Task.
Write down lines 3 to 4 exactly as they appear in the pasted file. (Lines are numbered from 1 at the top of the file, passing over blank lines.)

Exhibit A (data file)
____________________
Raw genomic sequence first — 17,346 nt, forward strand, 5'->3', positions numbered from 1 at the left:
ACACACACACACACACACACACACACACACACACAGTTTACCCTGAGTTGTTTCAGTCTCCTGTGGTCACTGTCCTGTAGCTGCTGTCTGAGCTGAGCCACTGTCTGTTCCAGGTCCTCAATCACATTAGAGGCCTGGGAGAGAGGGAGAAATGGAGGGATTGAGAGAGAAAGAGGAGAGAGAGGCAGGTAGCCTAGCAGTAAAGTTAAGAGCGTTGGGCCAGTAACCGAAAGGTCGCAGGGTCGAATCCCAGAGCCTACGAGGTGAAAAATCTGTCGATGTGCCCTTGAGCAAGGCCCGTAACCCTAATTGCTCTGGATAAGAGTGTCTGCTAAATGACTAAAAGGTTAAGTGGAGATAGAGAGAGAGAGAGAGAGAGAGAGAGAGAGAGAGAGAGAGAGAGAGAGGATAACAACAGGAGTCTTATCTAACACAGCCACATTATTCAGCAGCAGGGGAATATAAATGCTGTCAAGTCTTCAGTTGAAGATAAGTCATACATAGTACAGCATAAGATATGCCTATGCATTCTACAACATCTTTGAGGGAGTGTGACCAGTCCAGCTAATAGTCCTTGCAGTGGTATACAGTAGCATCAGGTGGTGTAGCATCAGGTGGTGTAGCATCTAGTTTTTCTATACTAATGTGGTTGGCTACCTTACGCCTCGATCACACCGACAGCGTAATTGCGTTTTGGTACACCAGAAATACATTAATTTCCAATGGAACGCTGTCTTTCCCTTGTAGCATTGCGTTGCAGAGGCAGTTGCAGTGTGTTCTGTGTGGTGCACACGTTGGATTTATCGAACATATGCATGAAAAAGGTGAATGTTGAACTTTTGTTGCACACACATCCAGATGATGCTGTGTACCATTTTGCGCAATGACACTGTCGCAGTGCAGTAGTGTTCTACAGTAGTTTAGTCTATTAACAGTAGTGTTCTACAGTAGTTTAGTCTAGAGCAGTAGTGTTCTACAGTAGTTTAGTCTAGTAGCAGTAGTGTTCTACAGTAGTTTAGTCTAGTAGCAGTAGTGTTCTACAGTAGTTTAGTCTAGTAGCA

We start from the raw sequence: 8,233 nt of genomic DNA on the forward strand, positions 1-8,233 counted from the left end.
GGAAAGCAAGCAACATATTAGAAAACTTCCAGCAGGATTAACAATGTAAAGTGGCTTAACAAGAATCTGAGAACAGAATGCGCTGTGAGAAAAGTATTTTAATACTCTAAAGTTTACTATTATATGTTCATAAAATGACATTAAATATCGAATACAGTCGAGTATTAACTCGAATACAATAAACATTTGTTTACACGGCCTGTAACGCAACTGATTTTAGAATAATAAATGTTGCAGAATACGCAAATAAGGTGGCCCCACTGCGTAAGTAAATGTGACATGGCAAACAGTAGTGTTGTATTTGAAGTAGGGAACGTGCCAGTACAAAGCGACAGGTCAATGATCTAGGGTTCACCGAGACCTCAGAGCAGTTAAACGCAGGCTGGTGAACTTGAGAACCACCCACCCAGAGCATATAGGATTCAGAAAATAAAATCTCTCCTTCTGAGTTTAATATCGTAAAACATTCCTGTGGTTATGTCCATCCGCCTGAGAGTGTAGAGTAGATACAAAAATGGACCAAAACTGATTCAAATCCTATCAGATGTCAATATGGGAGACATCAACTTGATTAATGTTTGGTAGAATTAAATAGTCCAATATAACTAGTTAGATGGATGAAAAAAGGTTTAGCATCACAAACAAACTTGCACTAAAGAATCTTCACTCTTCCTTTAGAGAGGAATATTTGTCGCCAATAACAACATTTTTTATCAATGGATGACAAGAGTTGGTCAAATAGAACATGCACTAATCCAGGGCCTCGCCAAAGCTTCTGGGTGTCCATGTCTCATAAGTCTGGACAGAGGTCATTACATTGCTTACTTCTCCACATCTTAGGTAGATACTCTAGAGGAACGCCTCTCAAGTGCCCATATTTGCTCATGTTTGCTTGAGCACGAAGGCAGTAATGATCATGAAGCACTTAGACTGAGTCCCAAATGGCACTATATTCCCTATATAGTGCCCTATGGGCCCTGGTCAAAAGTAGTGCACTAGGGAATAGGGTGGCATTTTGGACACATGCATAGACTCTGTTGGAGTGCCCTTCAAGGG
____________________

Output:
We start from the raw sequence: 8,233 nt of genomic DNA on the forward strand, positions 1-8,233 counted from the left end.
GGAAAGCAAGCAACATATTAGAAAACTTCCAGCAGGATTAACAATGTAAAGTGGCTTAACAAGAATCTGAGAACAGAATGCGCTGTGAGAAAAGTATTTTAATACTCTAAAGTTTACTATTATATGTTCATAAAATGACATTAAATATCGAATACAGTCGAGTATTAACTCGAATACAATAAACATTTGTTTACACGGCCTGTAACGCAACTGATTTTAGAATAATAAATGTTGCAGAATACGCAAATAAGGTGGCCCCACTGCGTAAGTAAATGTGACATGGCAAACAGTAGTGTTGTATTTGAAGTAGGGAACGTGCCAGTACAAAGCGACAGGTCAATGATCTAGGGTTCACCGAGACCTCAGAGCAGTTAAACGCAGGCTGGTGAACTTGAGAACCACCCACCCAGAGCATATAGGATTCAGAAAATAAAATCTCTCCTTCTGAGTTTAATATCGTAAAACATTCCTGTGGTTATGTCCATCCGCCTGAGAGTGTAGAGTAGATACAAAAATGGACCAAAACTGATTCAAATCCTATCAGATGTCAATATGGGAGACATCAACTTGATTAATGTTTGGTAGAATTAAATAGTCCAATATAACTAGTTAGATGGATGAAAAAAGGTTTAGCATCACAAACAAACTTGCACTAAAGAATCTTCACTCTTCCTTTAGAGAGGAATATTTGTCGCCAATAACAACATTTTTTATCAATGGATGACAAGAGTTGGTCAAATAGAACATGCACTAATCCAGGGCCTCGCCAAAGCTTCTGGGTGTCCATGTCTCATAAGTCTGGACAGAGGTCATTACATTGCTTACTTCTCCACATCTTAGGTAGATACTCTAGAGGAACGCCTCTCAAGTGCCCATATTTGCTCATGTTTGCTTGAGCACGAAGGCAGTAATGATCATGAAGCACTTAGACTGAGTCCCAAATGGCACTATATTCCCTATATAGTGCCCTATGGGCCCTGGTCAAAAGTAGTGCACTAGGGAATAGGGTGGCATTTTGGACACATGCATAGACTCTGTTGGAGTGCCCTTCAAGGG